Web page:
"What they have done here is to reverse three important amendments that were adopted on a bipartisan basis," Senate Minority Leader Mitch McConnellAddison (Mitch) Mitchell McConnellHarry Reid reacts to Boehner book excerpt: 'We didn't mince words' Democrats see opportunity in GOP feud with business Biden resists calls to give hard-hit states more vaccines than others MORE (R-Ky.) said about a final amendment offered by Schumer.

Schumer didn't describe what was in his amendment, which was approved with Harris casting her first tie-breaking vote, but said that it would ensure that the House could "move forward expeditiously" with the budget resolution. 

A separate amendment, from Sen. John BarrassoJohn Anthony BarrassoSunday shows preview: Democrats eye passage of infrastructure bill; health experts warn of fourth coronavirus wave Lack of cyber funds in Biden infrastructure plan raises eyebrows As Congress considers infrastructure, don't forget rural America MORE (R-Wyo.) would endorse creating a fund for schools that lose revenue because of a federal pause on oil and gas leases or permitting, passed with broad bipartisan support. 

Read more about the budget resolution and amendments here

 

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BRAUN IS GOING ALONG: Sen. Mike Braun (R-Ind.) told the Indianapolis Star he plans to vote to confirm Michael ReganMichael ReganOVERNIGHT ENERGY: Dakota Access pipeline to remain in operation despite calls for shutdown | Biden hopes to boost climate spending by B | White House budget proposes .4B for environmental justice Biden budget proposes .4 billion for environmental justice Overnight Energy: EPA pledges new focus on environmental justice | Republicans probe EPA firing of Trump-appointed science advisers | Biden administration asks court to toss kids' climate lawsuit MORE to lead the Environmental Protection Agency (EPA).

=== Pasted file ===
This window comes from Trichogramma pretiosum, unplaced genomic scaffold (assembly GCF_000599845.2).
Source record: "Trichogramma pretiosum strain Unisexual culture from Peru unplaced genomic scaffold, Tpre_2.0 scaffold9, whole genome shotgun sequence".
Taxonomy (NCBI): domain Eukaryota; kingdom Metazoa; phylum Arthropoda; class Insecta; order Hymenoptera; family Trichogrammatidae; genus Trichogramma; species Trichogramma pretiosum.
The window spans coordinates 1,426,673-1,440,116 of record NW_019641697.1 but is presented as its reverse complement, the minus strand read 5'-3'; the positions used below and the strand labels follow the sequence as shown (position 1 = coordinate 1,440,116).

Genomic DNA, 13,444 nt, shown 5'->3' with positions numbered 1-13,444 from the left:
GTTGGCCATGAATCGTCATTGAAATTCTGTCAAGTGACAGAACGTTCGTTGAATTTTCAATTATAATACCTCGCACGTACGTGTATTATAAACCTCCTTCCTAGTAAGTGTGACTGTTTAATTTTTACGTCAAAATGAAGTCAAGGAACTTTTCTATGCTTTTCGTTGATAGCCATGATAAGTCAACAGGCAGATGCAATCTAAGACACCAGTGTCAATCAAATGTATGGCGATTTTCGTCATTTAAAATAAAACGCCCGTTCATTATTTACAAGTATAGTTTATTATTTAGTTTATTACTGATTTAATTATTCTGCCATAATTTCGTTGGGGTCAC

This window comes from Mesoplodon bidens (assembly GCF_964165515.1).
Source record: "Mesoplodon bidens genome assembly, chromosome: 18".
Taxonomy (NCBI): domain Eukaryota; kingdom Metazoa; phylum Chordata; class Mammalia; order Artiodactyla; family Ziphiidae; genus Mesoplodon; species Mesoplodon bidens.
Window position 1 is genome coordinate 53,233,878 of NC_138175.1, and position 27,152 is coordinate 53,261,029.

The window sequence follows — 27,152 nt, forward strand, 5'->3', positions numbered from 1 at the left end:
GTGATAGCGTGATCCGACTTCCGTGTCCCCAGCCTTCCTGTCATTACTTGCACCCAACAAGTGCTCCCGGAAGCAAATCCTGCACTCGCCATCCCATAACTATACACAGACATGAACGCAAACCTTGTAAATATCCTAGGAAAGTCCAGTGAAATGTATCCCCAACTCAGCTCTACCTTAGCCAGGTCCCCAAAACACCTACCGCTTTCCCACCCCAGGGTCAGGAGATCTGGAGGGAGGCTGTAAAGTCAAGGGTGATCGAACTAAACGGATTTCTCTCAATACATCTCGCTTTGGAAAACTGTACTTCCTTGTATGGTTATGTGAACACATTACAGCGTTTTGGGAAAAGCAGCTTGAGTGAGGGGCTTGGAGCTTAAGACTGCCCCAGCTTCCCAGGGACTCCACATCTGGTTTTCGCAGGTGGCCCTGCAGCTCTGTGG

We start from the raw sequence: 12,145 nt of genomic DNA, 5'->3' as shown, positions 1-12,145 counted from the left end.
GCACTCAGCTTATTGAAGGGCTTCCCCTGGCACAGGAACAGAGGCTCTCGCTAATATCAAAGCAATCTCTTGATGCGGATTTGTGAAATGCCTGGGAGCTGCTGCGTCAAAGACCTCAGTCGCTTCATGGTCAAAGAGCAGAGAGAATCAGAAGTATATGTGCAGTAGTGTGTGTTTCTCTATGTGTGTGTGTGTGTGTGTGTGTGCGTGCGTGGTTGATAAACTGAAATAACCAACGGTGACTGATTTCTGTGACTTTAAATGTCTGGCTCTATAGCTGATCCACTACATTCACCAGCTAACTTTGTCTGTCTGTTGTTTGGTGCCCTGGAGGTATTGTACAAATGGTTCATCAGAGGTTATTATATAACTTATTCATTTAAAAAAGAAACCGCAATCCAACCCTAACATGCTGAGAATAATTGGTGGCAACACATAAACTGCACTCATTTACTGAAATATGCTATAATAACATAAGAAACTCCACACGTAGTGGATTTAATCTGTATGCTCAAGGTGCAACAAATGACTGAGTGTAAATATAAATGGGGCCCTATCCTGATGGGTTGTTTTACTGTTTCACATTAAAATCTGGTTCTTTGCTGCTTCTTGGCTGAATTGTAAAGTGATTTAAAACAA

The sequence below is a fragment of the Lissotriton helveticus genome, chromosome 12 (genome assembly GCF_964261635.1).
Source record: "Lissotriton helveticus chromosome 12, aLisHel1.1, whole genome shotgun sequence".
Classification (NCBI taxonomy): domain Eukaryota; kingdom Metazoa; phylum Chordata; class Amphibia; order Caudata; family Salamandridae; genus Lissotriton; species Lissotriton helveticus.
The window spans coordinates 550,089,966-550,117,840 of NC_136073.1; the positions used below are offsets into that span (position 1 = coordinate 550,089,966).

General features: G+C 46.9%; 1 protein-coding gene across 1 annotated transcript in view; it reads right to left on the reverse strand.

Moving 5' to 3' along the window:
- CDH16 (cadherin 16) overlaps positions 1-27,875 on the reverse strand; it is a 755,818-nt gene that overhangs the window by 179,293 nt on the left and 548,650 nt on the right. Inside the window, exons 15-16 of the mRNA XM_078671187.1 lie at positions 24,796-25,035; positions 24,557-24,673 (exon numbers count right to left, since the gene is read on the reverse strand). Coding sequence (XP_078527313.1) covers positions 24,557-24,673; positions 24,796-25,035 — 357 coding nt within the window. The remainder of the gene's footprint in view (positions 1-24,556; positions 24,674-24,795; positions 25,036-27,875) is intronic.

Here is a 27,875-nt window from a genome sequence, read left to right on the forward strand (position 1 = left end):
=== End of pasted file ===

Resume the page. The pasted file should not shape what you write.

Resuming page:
“The EPA often is at the center of partisan fights,” Braun said, adding that Regan, "seems like somebody who will listen, and he seems like somebody that's going to talk to the people impacted, like the farmers."

Regan has already secured the votes of Sens. Richard BurrRichard Mauze BurrNorth Carolina mayor Rett Newton launches Senate bid Democratic hopeful Jeff Jackson raises .3M for North Carolina Senate bid Rick Scott 'very optimistic' Grassley will run for another term MORE and Thom TillisThomas (Thom) Roland TillisThe Hill's Morning Report - Biden assails 'epidemic' of gun violence amid SC, Texas shootings GOP senator recovering from surgery for prostate cancer Congress must address the toxic exposure our veterans have endured MORE, both Republicans of North Carolina, where Regan has run the state’s Department of Environmental Quality. 

Braun’s commitment to back Regan comes as he has questioned other environmental moves made by President Biden, particularly as it relates to the Climate Solutions Caucus he helped found.

“All the progress we’ve made in the Senate Climate Caucus would be out the window because of moves like the Keystone XL Pipeline and getting back into the Paris Climate Accord,” he said. “We’re going to lose some of the people we got on the caucus, let alone trying to bring more on board.". 

 

ON TAP NEXT WEEK:

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  • On Tuesday, the House Energy and Commerce Committee will hold a virtual hearing titled "Back in Action: Restoring Federal Climate Leadership."

 

WHAT WE’RE READING:

EU lawmakers call for carbon border costs by 2023, eventually for all industry, Reuters reports

Proposed river authority would assert Utah’s claims to the Colorado’s dwindling water, The Salt Lake Tribune reports

Paul Crutzen, Nobel Laureate Who Fought Climate Change, Dies at 87, The New York Times reports

 

ICYMIStories from Friday…

DOJ to let companies pay for environmental projects again to reduce fines

Russian court orders mining giant to pay nearly $2 billion for Arctic spill

Bloomberg reappointed UN climate envoy 

House Democrats reintroduce green energy tax package